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Yemen packages: Air cargo was a target before. Why is it still vulnerable?

Long before explosive packages were shipped on flights out of Yemen, terrorists eyed air cargo as a means of attacking the US. Yet millions of tons of air cargo bound for the US still are not screened.

By Staff writer / November 2, 2010

A cargo plane is loaded at the FedEx distribution center at the International Cargo Airport in Cologne, western Germany, Monday. Mail bombs headed for the US were not the first of their kind. Terrorists have eyed air cargo as a means of attacking the US for years.

Martin Meissner/AP


The discovery last week of explosive devices sent from Yemen to Chicago via FedEx and UPS sent governments scrambling to discover whether other bombs are headed for the US in the international air-cargo shipping system.

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But using the air-cargo network to attack the US is clearly not a new idea.

After a terrorist plot to blow up a dozen 747 airliners in 1995 failed, one of its chief planners, Ramzi Yousef, decided on a new tack: hiding bombs in cargo shipments carried aboard airliners headed for the United States. He tried twice before his arrest.

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Echoes of Mr. Yousef's efforts emerged last week in Europe with the discovery of potent bombs disguised as printer cartridges – once again in air-cargo shipments. One possible goal: blow up a US-bound passenger airliner or air-cargo jet over a US city.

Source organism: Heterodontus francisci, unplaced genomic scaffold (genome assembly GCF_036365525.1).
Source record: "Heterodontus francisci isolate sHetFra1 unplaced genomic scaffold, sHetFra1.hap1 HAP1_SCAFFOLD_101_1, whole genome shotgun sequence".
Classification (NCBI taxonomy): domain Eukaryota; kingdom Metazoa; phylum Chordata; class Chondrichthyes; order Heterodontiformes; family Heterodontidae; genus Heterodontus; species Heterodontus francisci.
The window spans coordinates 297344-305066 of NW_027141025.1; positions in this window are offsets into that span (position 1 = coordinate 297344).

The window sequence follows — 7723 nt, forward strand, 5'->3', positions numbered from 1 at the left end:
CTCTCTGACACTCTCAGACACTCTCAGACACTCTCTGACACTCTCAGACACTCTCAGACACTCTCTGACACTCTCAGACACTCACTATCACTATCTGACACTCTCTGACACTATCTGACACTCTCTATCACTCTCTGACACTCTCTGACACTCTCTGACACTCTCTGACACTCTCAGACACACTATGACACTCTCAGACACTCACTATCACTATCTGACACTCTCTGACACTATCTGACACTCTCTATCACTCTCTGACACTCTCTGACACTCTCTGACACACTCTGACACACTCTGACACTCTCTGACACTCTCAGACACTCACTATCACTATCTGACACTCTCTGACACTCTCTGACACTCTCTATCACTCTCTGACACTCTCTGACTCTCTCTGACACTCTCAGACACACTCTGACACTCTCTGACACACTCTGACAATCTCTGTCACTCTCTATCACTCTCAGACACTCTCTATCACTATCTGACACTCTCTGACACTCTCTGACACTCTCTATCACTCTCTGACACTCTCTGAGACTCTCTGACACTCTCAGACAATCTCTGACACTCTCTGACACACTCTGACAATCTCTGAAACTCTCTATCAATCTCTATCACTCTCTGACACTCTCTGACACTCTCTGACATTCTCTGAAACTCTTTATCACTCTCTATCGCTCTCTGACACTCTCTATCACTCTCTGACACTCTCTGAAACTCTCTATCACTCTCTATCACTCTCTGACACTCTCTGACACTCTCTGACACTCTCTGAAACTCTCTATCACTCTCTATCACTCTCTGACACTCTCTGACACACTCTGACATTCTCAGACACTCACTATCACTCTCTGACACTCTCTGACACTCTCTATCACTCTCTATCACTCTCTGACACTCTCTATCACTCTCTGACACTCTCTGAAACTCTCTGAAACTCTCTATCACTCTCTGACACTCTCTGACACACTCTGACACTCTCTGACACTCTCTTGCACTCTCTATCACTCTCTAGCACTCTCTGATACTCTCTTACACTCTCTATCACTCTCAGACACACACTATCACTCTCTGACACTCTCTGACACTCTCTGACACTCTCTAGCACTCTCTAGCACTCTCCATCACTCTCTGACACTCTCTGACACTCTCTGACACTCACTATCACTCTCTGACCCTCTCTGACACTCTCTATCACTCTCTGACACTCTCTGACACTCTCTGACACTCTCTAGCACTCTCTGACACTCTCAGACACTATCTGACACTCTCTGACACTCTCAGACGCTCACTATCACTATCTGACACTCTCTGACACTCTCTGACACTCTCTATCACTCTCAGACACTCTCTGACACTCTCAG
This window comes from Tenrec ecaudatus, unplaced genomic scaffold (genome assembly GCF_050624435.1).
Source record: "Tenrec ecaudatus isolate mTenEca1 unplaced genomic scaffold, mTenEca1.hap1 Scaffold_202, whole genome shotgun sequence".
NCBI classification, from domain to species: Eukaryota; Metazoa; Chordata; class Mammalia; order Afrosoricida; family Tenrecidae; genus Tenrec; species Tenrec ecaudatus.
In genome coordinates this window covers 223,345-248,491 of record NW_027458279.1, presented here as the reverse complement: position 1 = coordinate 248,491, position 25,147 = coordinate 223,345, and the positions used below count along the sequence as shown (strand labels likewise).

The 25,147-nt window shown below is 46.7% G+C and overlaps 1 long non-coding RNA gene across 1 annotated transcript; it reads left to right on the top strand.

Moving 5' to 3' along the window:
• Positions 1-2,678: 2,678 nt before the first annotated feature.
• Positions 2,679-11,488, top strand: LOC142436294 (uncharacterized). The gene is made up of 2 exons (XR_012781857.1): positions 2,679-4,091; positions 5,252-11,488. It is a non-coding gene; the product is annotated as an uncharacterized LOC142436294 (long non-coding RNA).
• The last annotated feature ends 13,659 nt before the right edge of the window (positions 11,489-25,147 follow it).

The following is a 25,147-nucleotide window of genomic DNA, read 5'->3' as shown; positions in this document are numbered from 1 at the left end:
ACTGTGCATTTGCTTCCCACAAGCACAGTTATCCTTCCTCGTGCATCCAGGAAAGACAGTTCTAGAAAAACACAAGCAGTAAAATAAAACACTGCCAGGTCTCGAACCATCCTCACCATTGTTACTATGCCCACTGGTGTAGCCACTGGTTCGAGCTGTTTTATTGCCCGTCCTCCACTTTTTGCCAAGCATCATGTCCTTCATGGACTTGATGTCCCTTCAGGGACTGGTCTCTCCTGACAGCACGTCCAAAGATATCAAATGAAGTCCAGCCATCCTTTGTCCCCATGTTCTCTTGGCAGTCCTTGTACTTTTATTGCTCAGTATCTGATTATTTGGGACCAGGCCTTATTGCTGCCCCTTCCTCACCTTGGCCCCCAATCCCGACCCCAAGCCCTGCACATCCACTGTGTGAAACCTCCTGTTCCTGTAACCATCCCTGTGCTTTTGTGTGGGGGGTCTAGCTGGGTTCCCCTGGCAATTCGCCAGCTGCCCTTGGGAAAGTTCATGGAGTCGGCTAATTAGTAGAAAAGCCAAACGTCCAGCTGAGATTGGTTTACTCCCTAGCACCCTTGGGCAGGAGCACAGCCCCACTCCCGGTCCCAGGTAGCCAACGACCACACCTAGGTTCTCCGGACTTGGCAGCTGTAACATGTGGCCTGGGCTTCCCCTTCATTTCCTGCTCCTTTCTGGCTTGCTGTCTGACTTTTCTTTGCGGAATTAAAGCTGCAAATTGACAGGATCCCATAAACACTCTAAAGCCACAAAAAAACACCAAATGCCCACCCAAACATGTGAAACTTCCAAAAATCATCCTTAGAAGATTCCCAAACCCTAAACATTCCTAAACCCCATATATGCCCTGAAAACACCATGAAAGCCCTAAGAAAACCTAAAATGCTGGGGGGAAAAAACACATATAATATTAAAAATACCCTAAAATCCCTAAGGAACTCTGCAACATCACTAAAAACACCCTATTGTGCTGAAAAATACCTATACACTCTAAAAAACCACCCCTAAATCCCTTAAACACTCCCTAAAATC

The episode highlights an old and glaring gap in air-transport security that Congress and federal officials have known about for years – but have failed to close: Millions of tons of air cargo bound for the US from overseas still are not screened or, when cargo is screened, it is may not be according to exacting federal government standards.

While the Transportation Security Administration (TSA) says it now screens 100 percent of the air cargo on domestic passenger flights, only an estimated 65 percent of total US-bound cargo coming in from abroad on passenger airline flights was screened as of August, according to a recent Government Accountability Office report.

Compliance at issue

Congress has mandated that the TSA screen 100 percent of air cargo on all passenger flights entering the US. The TSA has a working relationship with Canada, Britain, and some other governments – but still is far apart with others. Some international air carriers have also been unwilling or unable to follow US standards – which accounts for most of the 35 percent of cargo on passenger airlines not screened, the GAO and others say.

Add to that exception all-cargo freight flights. Nearly twice as much air cargo is carried into the US aboard those windowless all-cargo jets of FedEx, UPS, and other carriers. None of that cargo is required by law to be screened by the TSA or to its standards, although some carriers say they screen it themselves.

Even so, air cargo aboard international passenger flights and the all-cargo flights may be about to get tougher scrutiny from Congress.